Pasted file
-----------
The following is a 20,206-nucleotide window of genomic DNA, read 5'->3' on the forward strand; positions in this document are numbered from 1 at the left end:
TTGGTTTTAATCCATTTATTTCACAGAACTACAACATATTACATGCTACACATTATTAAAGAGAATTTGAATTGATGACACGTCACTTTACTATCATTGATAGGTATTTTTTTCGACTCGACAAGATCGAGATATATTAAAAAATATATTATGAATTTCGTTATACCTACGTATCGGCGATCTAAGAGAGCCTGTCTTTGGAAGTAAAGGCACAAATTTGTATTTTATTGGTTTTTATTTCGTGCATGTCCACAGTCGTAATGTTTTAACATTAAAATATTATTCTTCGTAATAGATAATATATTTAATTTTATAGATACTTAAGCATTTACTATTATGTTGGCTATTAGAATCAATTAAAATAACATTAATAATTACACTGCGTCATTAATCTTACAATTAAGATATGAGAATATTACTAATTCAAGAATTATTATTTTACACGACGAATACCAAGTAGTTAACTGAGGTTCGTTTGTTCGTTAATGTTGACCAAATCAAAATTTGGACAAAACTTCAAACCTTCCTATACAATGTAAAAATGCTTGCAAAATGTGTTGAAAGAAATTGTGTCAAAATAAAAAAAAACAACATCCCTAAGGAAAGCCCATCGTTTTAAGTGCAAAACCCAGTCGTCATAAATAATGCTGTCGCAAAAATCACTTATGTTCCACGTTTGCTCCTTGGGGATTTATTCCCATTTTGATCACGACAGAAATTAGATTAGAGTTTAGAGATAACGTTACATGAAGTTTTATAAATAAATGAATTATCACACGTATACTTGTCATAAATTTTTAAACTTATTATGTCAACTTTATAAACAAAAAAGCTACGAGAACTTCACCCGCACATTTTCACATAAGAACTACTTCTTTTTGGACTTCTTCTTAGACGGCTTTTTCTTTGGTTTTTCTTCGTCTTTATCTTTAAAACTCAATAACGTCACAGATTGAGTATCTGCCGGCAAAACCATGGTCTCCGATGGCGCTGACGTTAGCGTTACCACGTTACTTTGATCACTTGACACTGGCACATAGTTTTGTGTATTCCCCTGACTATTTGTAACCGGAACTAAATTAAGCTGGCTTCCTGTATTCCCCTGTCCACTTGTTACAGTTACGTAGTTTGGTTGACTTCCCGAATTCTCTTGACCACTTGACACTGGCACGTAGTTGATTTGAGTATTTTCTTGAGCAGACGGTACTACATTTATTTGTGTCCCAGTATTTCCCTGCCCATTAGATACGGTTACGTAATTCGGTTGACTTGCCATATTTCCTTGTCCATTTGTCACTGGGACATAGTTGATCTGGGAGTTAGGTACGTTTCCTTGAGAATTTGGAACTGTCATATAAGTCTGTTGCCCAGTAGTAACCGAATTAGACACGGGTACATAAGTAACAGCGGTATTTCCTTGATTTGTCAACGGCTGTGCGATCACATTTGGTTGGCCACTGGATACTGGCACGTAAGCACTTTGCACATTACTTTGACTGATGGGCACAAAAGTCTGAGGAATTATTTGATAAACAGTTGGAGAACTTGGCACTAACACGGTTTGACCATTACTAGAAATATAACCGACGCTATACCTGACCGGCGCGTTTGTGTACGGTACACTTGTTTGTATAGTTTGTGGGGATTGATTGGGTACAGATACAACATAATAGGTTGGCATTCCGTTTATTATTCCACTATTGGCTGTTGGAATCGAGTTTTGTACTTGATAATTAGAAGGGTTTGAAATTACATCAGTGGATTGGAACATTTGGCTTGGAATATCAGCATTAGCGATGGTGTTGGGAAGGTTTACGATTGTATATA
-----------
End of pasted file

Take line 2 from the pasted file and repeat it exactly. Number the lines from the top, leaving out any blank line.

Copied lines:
TTGGTTTTAATCCATTTATTTCACAGAACTACAACATATTACATGCTACACATTATTAAAGAGAATTTGAATTGATGACACGTCACTTTACTATCATTGATAGGTATTTTTTTCGACTCGACAAGATCGAGATATATTAAAAAATATATTATGAATTTCGTTATACCTACGTATCGGCGATCTAAGAGAGCCTGTCTTTGGAAGTAAAGGCACAAATTTGTATTTTATTGGTTTTTATTTCGTGCATGTCCACAGTCGTAATGTTTTAACATTAAAATATTATTCTTCGTAATAGATAATATATTTAATTTTATAGATACTTAAGCATTTACTATTATGTTGGCTATTAGAATCAATTAAAATAACATTAATAATTACACTGCGTCATTAATCTTACAATTAAGATATGAGAATATTACTAATTCAAGAATTATTATTTTACACGACGAATACCAAGTAGTTAACTGAGGTTCGTTTGTTCGTTAATGTTGACCAAATCAAAATTTGGACAAAACTTCAAACCTTCCTATACAATGTAAAAATGCTTGCAAAATGTGTTGAAAGAAATTGTGTCAAAATAAAAAAAAACAACATCCCTAAGGAAAGCCCATCGTTTTAAGTGCAAAACCCAGTCGTCATAAATAATGCTGTCGCAAAAATCACTTATGTTCCACGTTTGCTCCTTGGGGATTTATTCCCATTTTGATCACGACAGAAATTAGATTAGAGTTTAGAGATAACGTTACATGAAGTTTTATAAATAAATGAATTATCACACGTATACTTGTCATAAATTTTTAAACTTATTATGTCAACTTTATAAACAAAAAAGCTACGAGAACTTCACCCGCACATTTTCACATAAGAACTACTTCTTTTTGGACTTCTTCTTAGACGGCTTTTTCTTTGGTTTTTCTTCGTCTTTATCTTTAAAACTCAATAACGTCACAGATTGAGTATCTGCCGGCAAAACCATGGTCTCCGATGGCGCTGACGTTAGCGTTACCACGTTACTTTGATCACTTGACACTGGCACATAGTTTTGTGTATTCCCCTGACTATTTGTAACCGGAACTAAATTAAGCTGGCTTCCTGTATTCCCCTGTCCACTTGTTACAGTTACGTAGTTTGGTTGACTTCCCGAATTCTCTTGACCACTTGACACTGGCACGTAGTTGATTTGAGTATTTTCTTGAGCAGACGGTACTACATTTATTTGTGTCCCAGTATTTCCCTGCCCATTAGATACGGTTACGTAATTCGGTTGACTTGCCATATTTCCTTGTCCATTTGTCACTGGGACATAGTTGATCTGGGAGTTAGGTACGTTTCCTTGAGAATTTGGAACTGTCATATAAGTCTGTTGCCCAGTAGTAACCGAATTAGACACGGGTACATAAGTAACAGCGGTATTTCCTTGATTTGTCAACGGCTGTGCGATCACATTTGGTTGGCCACTGGATACTGGCACGTAAGCACTTTGCACATTACTTTGACTGATGGGCACAAAAGTCTGAGGAATTATTTGATAAACAGTTGGAGAACTTGGCACTAACACGGTTTGACCATTACTAGAAATATAACCGACGCTATACCTGACCGGCGCGTTTGTGTACGGTACACTTGTTTGTATAGTTTGTGGGGATTGATTGGGTACAGATACAACATAATAGGTTGGCATTCCGTTTATTATTCCACTATTGGCTGTTGGAATCGAGTTTTGTACTTGATAATTAGAAGGGTTTGAAATTACATCAGTGGATTGGAACATTTGGCTTGGAATATCAGCATTAGCGATGGTGTTGGGAAGGTTTACGATTGTATATA